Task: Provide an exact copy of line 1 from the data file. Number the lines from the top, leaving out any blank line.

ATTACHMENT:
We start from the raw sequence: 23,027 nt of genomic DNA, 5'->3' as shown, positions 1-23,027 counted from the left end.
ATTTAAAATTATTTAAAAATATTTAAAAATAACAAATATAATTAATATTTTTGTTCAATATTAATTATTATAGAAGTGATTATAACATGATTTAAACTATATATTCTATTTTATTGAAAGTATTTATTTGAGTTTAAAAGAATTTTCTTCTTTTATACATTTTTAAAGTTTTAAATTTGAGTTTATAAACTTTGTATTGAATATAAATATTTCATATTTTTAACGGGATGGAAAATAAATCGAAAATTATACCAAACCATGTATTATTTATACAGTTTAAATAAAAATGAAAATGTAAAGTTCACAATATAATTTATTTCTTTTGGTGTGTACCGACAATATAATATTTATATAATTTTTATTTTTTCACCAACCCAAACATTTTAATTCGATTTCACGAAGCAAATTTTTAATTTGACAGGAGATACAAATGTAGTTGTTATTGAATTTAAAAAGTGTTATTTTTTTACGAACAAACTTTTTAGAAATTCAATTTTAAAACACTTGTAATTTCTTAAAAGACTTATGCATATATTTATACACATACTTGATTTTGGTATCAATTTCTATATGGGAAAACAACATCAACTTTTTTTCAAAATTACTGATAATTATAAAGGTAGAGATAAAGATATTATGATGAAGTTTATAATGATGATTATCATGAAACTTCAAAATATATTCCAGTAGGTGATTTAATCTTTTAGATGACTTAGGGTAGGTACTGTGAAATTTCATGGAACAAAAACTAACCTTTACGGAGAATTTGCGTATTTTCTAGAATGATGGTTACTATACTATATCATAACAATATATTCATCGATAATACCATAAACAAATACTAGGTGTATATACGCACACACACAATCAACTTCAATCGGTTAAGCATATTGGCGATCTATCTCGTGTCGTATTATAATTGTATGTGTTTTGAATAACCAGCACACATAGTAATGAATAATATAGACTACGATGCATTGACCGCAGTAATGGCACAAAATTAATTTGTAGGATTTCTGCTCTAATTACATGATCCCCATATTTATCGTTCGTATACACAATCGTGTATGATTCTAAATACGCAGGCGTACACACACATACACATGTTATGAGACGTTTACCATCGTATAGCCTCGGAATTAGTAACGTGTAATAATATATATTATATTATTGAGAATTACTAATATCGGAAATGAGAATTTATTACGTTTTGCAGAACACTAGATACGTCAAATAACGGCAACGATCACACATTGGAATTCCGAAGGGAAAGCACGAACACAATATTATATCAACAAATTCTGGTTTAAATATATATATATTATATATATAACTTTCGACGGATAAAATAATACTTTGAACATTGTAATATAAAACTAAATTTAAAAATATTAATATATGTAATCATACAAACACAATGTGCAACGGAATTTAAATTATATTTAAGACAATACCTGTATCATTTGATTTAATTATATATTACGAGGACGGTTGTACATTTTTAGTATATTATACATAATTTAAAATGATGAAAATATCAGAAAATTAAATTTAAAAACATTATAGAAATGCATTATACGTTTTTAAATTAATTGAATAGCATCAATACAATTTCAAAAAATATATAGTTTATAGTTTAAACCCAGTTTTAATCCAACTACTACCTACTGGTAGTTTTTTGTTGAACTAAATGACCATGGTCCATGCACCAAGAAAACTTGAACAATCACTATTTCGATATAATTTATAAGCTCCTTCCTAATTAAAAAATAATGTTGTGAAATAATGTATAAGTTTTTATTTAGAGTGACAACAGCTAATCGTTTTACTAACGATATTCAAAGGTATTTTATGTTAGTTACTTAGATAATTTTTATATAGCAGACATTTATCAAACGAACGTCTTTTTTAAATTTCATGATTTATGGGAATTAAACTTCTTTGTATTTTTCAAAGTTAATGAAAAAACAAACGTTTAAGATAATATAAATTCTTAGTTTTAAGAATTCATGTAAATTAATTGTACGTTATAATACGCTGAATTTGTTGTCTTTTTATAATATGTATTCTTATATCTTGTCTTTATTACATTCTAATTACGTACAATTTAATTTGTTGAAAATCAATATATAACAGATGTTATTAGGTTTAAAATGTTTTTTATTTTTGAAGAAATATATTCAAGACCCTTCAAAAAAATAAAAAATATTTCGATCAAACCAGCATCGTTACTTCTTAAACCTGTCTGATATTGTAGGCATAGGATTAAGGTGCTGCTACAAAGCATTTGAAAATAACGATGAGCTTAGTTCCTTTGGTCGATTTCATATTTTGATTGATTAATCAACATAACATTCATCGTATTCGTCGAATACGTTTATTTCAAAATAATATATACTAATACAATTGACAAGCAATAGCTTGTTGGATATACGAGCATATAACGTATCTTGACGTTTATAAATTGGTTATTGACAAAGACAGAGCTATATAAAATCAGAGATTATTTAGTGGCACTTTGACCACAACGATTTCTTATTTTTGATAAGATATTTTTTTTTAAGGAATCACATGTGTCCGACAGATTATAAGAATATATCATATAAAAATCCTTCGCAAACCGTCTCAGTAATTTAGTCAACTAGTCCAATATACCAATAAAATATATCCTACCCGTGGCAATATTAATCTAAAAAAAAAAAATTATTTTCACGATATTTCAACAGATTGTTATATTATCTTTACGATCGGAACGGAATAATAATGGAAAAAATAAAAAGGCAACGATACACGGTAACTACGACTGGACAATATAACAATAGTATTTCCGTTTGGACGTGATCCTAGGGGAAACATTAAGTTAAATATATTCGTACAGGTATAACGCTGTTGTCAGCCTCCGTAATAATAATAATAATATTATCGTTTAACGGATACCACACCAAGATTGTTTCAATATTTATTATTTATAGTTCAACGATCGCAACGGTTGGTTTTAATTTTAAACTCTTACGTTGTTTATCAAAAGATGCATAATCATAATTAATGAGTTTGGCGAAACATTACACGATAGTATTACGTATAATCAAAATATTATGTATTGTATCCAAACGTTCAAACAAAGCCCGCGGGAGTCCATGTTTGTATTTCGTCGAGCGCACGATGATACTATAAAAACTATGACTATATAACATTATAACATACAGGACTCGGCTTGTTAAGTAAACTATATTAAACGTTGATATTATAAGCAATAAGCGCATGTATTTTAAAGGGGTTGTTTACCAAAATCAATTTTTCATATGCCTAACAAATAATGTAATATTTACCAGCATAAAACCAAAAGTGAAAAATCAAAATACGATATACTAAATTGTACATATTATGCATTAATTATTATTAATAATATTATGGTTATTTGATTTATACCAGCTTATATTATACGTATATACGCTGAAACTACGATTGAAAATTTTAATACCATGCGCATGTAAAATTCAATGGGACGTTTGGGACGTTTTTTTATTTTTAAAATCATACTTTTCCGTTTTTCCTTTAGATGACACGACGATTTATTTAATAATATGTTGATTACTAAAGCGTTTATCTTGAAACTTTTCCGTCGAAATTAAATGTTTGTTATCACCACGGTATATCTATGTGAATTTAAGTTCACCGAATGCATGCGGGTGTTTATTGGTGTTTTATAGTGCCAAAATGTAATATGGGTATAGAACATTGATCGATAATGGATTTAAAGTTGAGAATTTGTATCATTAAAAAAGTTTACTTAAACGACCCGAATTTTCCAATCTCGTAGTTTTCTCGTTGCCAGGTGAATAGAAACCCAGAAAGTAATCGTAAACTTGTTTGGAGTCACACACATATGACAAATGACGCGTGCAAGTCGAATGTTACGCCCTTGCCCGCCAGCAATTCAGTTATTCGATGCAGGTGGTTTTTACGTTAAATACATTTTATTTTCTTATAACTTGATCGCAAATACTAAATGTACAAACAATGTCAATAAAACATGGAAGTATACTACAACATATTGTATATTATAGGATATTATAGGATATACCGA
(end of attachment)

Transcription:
We start from the raw sequence: 23,027 nt of genomic DNA, 5'->3' as shown, positions 1-23,027 counted from the left end.